As I was heading to bed the other night, I stopped by each of my kids' rooms. I found my daughter at her desk and noticed she was teary-eyed. When I asked what was wrong, she at first denied it, then her own tears betrayed her. I hugged my daughter and waited to hear what had caused her to be so sad. She explained to me that she just found out that her friends are moving. I knew they were moving, and had planned numerous slumber parties and get-togethers to help them soak up all the time they could together.

As I was heading to bed the other night, I stopped by each of my kids’ rooms. I found my daughter at her desk and noticed she was teary-eyed. When I asked what was wrong, she at first denied it, then her own tears betrayed her. I hugged my daughter and waited to hear what had caused her to be so sad. She explained to me that she just found out that her friends are moving. I knew they were moving, and had planned numerous slumber parties and get-togethers to help them soak up all the time they could together.

Regardless of my good intentions, I couldn’t save her from this pain that military children know so well. It’s often talked about how resilient and strong military children are, but seldom do we actually look at what they go through. My children have been through numerous Christmases without their father. They have lived thousands of miles away from our family, not seeing them for years. They have become friends with other military children, only to have a Permanent Change of Station (PCS) rip them apart.

Growing up, my sister and I knew this pain. Everyone develops their own coping mechanism. My sister would spend every waking moment with her friends before we moved. I would shut down, avoiding my friends and becoming a recluse in a futile attempt to prevent or lessen the pain. Now in adulthood, I catch myself in the same old habits. My best friend and I had the privilege of being stationed together. When my husband received orders, my best friend and I both shut down. It’s not “goodbye;” it’s “see you later.” We know it isn’t forever, as the military has a way of reuniting Families and friends, but it still is incredibly rough.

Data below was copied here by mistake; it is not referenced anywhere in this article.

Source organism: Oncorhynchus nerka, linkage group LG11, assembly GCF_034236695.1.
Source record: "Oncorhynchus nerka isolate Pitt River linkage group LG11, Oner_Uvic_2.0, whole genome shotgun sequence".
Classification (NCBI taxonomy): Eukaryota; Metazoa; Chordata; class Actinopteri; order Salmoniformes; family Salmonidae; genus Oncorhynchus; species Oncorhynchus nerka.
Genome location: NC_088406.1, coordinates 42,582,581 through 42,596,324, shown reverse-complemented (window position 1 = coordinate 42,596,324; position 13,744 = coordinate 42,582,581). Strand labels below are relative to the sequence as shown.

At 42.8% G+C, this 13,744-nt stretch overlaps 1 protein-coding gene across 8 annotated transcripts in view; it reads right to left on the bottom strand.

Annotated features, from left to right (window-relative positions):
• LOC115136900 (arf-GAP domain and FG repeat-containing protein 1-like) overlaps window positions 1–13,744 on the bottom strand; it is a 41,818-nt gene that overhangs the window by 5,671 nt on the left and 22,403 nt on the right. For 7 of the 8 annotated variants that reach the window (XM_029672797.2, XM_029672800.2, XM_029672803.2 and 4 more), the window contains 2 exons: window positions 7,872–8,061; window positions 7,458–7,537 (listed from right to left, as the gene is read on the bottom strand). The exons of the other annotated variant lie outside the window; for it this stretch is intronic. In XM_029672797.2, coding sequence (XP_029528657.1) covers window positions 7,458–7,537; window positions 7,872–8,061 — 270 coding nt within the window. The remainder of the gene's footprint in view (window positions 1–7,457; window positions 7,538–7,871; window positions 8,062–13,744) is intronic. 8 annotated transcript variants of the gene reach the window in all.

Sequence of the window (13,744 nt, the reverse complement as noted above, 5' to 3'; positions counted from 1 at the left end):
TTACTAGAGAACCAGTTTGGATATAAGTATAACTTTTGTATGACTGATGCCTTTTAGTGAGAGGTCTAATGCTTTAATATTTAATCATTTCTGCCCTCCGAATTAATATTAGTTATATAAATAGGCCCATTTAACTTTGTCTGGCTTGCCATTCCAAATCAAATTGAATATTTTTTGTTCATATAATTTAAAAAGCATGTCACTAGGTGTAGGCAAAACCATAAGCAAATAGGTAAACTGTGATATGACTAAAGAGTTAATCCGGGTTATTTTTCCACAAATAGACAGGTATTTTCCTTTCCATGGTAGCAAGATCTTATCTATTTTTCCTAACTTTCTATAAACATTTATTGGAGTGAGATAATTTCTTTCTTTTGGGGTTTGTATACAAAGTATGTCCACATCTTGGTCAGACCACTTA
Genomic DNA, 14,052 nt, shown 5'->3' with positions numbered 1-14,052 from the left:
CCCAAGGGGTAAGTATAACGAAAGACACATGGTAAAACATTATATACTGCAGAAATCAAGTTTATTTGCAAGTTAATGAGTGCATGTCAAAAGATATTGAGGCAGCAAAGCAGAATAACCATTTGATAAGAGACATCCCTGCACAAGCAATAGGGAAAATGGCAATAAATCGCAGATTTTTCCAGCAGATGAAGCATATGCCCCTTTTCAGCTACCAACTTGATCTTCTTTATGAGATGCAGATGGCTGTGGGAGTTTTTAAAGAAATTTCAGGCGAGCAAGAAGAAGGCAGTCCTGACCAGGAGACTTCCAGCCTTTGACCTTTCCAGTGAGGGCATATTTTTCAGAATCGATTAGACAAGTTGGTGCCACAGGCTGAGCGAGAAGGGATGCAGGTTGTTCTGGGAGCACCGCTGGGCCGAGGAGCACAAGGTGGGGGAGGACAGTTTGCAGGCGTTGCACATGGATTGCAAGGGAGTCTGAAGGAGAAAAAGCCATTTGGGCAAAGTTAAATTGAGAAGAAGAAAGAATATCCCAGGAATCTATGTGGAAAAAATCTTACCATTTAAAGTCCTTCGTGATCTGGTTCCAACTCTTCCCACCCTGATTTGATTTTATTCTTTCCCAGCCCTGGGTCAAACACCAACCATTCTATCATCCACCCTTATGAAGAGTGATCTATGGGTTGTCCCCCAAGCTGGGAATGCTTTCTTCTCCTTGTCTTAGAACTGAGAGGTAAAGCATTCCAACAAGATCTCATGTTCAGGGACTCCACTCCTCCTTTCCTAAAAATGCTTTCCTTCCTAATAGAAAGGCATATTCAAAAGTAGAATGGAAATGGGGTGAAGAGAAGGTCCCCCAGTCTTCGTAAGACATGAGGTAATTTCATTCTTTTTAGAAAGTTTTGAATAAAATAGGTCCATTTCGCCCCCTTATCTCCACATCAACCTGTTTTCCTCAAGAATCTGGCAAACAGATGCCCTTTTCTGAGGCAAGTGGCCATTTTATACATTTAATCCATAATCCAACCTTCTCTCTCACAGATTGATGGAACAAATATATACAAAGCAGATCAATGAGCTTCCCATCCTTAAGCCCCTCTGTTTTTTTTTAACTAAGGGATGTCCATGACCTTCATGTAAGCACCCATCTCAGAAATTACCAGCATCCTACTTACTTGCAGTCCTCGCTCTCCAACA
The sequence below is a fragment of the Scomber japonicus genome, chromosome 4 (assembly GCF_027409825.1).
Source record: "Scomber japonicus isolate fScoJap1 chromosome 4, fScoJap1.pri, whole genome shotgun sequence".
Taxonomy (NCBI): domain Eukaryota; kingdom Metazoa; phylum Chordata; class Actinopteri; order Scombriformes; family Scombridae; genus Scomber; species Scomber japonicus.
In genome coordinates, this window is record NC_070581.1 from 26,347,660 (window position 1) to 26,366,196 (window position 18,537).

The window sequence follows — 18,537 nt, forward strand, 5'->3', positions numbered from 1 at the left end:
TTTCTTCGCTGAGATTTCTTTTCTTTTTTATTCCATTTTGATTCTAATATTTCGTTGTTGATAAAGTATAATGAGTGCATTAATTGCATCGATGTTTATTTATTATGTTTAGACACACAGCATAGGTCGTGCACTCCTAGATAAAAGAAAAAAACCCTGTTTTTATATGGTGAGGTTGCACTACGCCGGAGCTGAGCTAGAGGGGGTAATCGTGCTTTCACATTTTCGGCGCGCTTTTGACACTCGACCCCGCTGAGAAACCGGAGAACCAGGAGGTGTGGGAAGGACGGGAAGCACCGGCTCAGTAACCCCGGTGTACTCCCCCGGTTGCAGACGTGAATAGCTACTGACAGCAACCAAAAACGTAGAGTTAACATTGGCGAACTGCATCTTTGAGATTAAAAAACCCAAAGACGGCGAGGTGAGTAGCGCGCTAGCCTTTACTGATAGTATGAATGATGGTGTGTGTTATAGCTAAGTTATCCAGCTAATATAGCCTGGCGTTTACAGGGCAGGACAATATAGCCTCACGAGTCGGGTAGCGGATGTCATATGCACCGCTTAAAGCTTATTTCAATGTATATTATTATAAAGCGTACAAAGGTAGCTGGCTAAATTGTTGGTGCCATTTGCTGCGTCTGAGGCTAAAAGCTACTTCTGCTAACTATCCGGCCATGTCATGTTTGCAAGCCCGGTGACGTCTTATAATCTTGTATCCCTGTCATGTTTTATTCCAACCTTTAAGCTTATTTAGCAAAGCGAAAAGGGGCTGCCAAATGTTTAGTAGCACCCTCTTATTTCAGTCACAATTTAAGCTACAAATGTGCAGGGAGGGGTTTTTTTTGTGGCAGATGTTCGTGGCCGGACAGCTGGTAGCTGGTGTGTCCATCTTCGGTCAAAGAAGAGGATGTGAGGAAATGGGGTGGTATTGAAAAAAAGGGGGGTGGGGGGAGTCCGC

Knowing this pain myself should’ve made it easier to help my daughter, but in reality, it made it harder. I talked with her about how my friends and I will plan trips together and will keep our friendships going. It’s hard to be apart, but whenever we get back together, it’s like no time has elapsed at all. For her, I am sure these are all empty words, but I know one day she will see.

When we were stationed in Miami, Florida, it took years for me to find good friends to count on. One of those was the Rodriguez Family. Our kids were the same ages, our husbands got along great, and the two of us could laugh for hours. Then, the Rodriguez’s came down on orders to Germany, and our adoptive military Families were torn apart. Six months later, we PCSed to Italy. Being on the other side of the world completely isolated us from our Family and friends back in the US. The time difference made it hard even to have phone calls to home.

It didn’t take us long to map the distance between the Rodriguez Family and us. Six hours to a military family is nothing. On the other side of the world, we planned a road trip that within seconds of being reunited, overwhelmed us with the nostalgia of being home.

The old saying that “home is where the Army sends us” is entirely accurate. It isn’t a location, or even a post; it’s a Family. It’s in the late night conversations of missing Walmart, just because. It’s in the laughter shared between kids who have been apart for months or years, but pick up right where they left off. While my daughter was distraught, I reminded her of being stationed in Italy, and how even then we had Family. The military life is rough, especially as a child, but there are other enormous benefits that we wouldn’t have been provided with any other lifestyle. Her tears stopped, and she steeled herself, ready to make the most of the time they had, while planning for their reunions in the future.